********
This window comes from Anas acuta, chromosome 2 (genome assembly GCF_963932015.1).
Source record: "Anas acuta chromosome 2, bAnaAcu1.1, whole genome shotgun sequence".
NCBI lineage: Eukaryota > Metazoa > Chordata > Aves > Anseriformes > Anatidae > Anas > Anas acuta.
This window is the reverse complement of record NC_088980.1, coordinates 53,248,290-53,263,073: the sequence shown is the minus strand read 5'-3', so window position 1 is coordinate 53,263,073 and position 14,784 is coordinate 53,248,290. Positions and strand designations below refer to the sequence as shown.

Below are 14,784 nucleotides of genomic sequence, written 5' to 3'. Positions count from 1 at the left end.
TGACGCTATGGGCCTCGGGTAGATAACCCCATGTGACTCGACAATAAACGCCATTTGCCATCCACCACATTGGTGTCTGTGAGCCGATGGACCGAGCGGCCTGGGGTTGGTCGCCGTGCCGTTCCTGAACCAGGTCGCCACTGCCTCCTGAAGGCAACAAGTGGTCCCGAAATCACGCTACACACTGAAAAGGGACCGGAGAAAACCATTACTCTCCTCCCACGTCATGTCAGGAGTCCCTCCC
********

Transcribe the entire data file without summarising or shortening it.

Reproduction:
This window comes from Anas acuta, chromosome 2 (genome assembly GCF_963932015.1).
Source record: "Anas acuta chromosome 2, bAnaAcu1.1, whole genome shotgun sequence".
NCBI lineage: Eukaryota > Metazoa > Chordata > Aves > Anseriformes > Anatidae > Anas > Anas acuta.
This window is the reverse complement of record NC_088980.1, coordinates 53,248,290-53,263,073: the sequence shown is the minus strand read 5'-3', so window position 1 is coordinate 53,263,073 and position 14,784 is coordinate 53,248,290. Positions and strand designations below refer to the sequence as shown.

Below are 14,784 nucleotides of genomic sequence, written 5' to 3'. Positions count from 1 at the left end.
TGACGCTATGGGCCTCGGGTAGATAACCCCATGTGACTCGACAATAAACGCCATTTGCCATCCACCACATTGGTGTCTGTGAGCCGATGGACCGAGCGGCCTGGGGTTGGTCGCCGTGCCGTTCCTGAACCAGGTCGCCACTGCCTCCTGAAGGCAACAAGTGGTCCCGAAATCACGCTACACACTGAAAAGGGACCGGAGAAAACCATTACTCTCCTCCCACGTCATGTCAGGAGTCCCTCCC